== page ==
An Explanation of St Thomas Aquinas' Theory of Ownership and Its Relevance to South African Labour Law

  • John Paul Ongesso

Abstract

St Thomas Aquinas divided his philosophical system of law into four major sections: the lex Divina, the lex Aeterna, the lex Naturalis and the lex Humana. These sets of laws govern the community of the universe, order created things to their end and direct human beings both to their supernatural end as well as to their natural end.1


The institution of private ownership has its root in the precepts of Natural law effected through the many and varied positive laws which in turn are derived from the Natural law.2 This paper seeks to show how St Thomas Aquinas explained the origin of individual property as a social good that goes beyond the sovereign’s commands enforced through positive law. The possession of property by individuals is both a consequence of human laws derived from Natural law precepts and an application of the purpose for which external things (property) were made – to be under the dominion of man.


In part II, I discuss Thomas Aquinas’ fourfold division of law. I then proceed to discuss how the notion of individual property is drawn from the derivation of the Human law from the Natural law through the outworking of reason. I conclude this section by looking at what St Thomas Aquinas says about property and how human beings come to own things.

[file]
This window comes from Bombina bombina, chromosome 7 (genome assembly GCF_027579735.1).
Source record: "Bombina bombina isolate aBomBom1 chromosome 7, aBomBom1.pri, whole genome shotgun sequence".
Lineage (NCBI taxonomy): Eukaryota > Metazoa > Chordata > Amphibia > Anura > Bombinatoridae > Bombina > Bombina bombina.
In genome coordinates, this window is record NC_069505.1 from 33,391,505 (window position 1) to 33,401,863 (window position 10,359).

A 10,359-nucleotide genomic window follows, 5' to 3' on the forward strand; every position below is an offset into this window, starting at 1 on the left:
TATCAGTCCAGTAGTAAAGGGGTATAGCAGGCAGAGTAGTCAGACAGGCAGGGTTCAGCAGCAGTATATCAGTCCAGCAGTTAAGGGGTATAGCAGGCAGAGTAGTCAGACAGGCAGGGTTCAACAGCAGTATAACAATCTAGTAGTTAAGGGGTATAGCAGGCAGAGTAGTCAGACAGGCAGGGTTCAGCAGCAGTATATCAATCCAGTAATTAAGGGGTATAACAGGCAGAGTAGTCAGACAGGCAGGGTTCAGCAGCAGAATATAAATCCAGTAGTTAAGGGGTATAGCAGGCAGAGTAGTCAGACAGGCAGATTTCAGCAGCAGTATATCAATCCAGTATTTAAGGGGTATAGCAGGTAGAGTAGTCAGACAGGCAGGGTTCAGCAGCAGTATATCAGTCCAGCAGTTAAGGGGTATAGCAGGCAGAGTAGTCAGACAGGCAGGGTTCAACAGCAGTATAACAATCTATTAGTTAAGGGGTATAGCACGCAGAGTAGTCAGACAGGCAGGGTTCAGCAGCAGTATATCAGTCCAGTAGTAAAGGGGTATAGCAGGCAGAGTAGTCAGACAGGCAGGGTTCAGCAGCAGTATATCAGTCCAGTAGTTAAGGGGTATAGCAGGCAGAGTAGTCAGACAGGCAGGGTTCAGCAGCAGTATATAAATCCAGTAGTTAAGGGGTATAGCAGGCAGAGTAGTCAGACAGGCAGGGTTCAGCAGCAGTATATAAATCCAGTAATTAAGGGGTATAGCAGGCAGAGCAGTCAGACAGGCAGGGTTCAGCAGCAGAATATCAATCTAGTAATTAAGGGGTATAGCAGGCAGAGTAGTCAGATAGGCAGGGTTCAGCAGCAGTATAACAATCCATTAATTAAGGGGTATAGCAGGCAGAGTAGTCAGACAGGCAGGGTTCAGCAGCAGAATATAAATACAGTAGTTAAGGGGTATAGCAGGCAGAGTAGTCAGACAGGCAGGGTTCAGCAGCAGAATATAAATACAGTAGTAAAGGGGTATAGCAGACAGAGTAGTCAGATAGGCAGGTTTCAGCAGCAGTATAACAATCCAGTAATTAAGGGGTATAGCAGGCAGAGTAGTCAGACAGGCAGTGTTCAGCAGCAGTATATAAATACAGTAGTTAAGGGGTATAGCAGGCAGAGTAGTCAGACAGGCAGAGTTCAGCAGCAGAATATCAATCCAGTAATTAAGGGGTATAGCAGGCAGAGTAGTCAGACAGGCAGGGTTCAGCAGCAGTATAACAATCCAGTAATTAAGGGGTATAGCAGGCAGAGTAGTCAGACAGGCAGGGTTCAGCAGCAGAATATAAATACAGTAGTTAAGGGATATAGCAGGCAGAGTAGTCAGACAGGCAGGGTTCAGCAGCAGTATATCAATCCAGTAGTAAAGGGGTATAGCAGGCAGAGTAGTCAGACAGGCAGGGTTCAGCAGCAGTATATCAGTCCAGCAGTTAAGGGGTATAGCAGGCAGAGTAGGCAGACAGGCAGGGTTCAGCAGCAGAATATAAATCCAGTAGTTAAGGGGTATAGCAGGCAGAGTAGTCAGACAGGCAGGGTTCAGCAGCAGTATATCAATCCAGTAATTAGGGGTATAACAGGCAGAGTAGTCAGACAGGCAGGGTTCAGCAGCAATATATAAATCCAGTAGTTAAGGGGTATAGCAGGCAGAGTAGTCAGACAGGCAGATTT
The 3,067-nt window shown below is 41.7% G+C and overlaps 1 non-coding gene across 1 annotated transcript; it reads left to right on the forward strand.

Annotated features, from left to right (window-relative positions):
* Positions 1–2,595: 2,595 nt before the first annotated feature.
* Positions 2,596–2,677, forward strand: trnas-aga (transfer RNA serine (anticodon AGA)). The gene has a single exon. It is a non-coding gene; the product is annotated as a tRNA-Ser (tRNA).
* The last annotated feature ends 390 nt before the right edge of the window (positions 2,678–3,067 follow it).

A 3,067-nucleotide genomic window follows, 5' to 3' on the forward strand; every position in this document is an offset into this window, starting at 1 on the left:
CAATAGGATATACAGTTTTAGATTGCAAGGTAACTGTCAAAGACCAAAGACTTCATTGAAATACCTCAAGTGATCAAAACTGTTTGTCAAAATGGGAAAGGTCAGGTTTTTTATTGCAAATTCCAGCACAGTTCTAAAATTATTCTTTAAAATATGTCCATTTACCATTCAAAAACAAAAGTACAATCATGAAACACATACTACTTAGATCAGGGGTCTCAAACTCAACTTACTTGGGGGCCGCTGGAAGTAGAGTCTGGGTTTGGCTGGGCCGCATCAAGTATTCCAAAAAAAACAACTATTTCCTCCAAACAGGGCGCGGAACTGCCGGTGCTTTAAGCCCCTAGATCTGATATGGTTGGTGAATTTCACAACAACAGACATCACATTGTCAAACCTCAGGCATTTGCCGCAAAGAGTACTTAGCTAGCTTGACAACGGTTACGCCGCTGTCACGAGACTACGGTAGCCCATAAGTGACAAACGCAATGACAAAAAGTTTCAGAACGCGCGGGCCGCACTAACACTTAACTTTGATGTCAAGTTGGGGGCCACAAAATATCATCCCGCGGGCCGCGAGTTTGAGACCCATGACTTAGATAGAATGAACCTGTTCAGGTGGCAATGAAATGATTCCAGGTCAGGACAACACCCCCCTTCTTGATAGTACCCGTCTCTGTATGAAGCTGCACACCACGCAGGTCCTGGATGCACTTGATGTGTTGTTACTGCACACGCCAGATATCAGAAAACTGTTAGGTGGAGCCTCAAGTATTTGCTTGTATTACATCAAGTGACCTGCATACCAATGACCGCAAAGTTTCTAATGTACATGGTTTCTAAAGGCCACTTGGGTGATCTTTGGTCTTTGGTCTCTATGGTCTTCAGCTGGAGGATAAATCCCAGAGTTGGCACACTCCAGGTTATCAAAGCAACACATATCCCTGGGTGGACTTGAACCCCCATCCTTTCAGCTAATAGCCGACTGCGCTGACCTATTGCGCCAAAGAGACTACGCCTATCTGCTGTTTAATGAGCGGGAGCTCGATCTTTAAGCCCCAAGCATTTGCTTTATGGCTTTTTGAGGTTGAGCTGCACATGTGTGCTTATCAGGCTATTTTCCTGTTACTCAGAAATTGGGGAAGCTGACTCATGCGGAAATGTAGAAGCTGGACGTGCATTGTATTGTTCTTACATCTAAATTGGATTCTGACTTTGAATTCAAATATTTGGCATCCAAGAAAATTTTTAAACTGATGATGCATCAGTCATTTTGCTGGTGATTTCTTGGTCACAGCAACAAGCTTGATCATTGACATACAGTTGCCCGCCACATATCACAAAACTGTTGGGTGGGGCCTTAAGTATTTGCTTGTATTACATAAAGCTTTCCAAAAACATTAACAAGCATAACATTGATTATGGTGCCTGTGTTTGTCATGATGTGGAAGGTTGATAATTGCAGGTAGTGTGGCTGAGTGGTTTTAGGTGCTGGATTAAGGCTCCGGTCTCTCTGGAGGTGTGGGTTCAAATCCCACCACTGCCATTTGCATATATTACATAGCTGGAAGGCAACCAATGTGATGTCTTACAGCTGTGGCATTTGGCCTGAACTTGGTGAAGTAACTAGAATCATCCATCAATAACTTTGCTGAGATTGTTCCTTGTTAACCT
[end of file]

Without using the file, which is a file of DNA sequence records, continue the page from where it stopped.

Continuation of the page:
In part III, I attempt to illustrate how an adoption of the concept of usus is best explained by discussing work. Through work man comes to own property and it is also through work that the right to private ownership is limited. This discussion entails an elucidation of the idea of work and how usus is achieved through work. To this end, I shall have recourse to the social teaching of the Catholic Church which draws heavily from St Thomas Aquinas.


In part IV, I explore the possible relevance of St Thomas Aquinas’ theory to South African labour law with specific reference to the notion of a just wage and the factors that determine what constitutes a just wage. This entails a short treatment of the role of the State as an indirect employer, a duty whose content is established by distributive justice. I further briefly discuss the labour law regime through which wages are negotiated.

Published
May 1, 2012
How to Cite
ONGESSO, John Paul. An Explanation of St Thomas Aquinas' Theory of Ownership and Its Relevance to South African Labour Law. Inkundla, [S.l.], may 2012. Available at: <https://inkundlajournal.org/index.php/inkundla/article/view/9>. Date accessed: 07 oct. 2022.
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